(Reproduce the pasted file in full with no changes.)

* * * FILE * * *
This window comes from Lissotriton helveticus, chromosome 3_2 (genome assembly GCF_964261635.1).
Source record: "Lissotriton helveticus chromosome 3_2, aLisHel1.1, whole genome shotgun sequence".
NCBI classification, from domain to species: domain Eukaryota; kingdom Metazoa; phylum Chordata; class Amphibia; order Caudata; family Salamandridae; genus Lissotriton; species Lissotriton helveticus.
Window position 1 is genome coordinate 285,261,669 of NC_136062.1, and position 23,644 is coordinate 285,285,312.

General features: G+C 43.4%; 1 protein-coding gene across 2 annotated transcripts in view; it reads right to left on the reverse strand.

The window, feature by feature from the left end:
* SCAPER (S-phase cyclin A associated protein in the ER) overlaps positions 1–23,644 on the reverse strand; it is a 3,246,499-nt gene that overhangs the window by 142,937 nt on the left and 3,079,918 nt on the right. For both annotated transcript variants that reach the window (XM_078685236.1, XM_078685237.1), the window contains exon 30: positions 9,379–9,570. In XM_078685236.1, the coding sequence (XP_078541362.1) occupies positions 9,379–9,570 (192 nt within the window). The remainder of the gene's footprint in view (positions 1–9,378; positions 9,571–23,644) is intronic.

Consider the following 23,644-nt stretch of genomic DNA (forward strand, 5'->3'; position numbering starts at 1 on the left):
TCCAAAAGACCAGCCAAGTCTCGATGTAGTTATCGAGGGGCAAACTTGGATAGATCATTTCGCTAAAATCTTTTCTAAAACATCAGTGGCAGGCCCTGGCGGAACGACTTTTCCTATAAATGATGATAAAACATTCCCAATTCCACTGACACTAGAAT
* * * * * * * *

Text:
This window comes from Lissotriton helveticus, chromosome 3_2 (genome assembly GCF_964261635.1).
Source record: "Lissotriton helveticus chromosome 3_2, aLisHel1.1, whole genome shotgun sequence".
NCBI classification, from domain to species: domain Eukaryota; kingdom Metazoa; phylum Chordata; class Amphibia; order Caudata; family Salamandridae; genus Lissotriton; species Lissotriton helveticus.
Window position 1 is genome coordinate 285,261,669 of NC_136062.1, and position 23,644 is coordinate 285,285,312.

General features: G+C 43.4%; 1 protein-coding gene across 2 annotated transcripts in view; it reads right to left on the reverse strand.

The window, feature by feature from the left end:
* SCAPER (S-phase cyclin A associated protein in the ER) overlaps positions 1–23,644 on the reverse strand; it is a 3,246,499-nt gene that overhangs the window by 142,937 nt on the left and 3,079,918 nt on the right. For both annotated transcript variants that reach the window (XM_078685236.1, XM_078685237.1), the window contains exon 30: positions 9,379–9,570. In XM_078685236.1, the coding sequence (XP_078541362.1) occupies positions 9,379–9,570 (192 nt within the window). The remainder of the gene's footprint in view (positions 1–9,378; positions 9,571–23,644) is intronic.

Consider the following 23,644-nt stretch of genomic DNA (forward strand, 5'->3'; position numbering starts at 1 on the left):
TCCAAAAGACCAGCCAAGTCTCGATGTAGTTATCGAGGGGCAAACTTGGATAGATCATTTCGCTAAAATCTTTTCTAAAACATCAGTGGCAGGCCCTGGCGGAACGACTTTTCCTATAAATGATGATAAAACATTCCCAATTCCACTGACACTAGAAT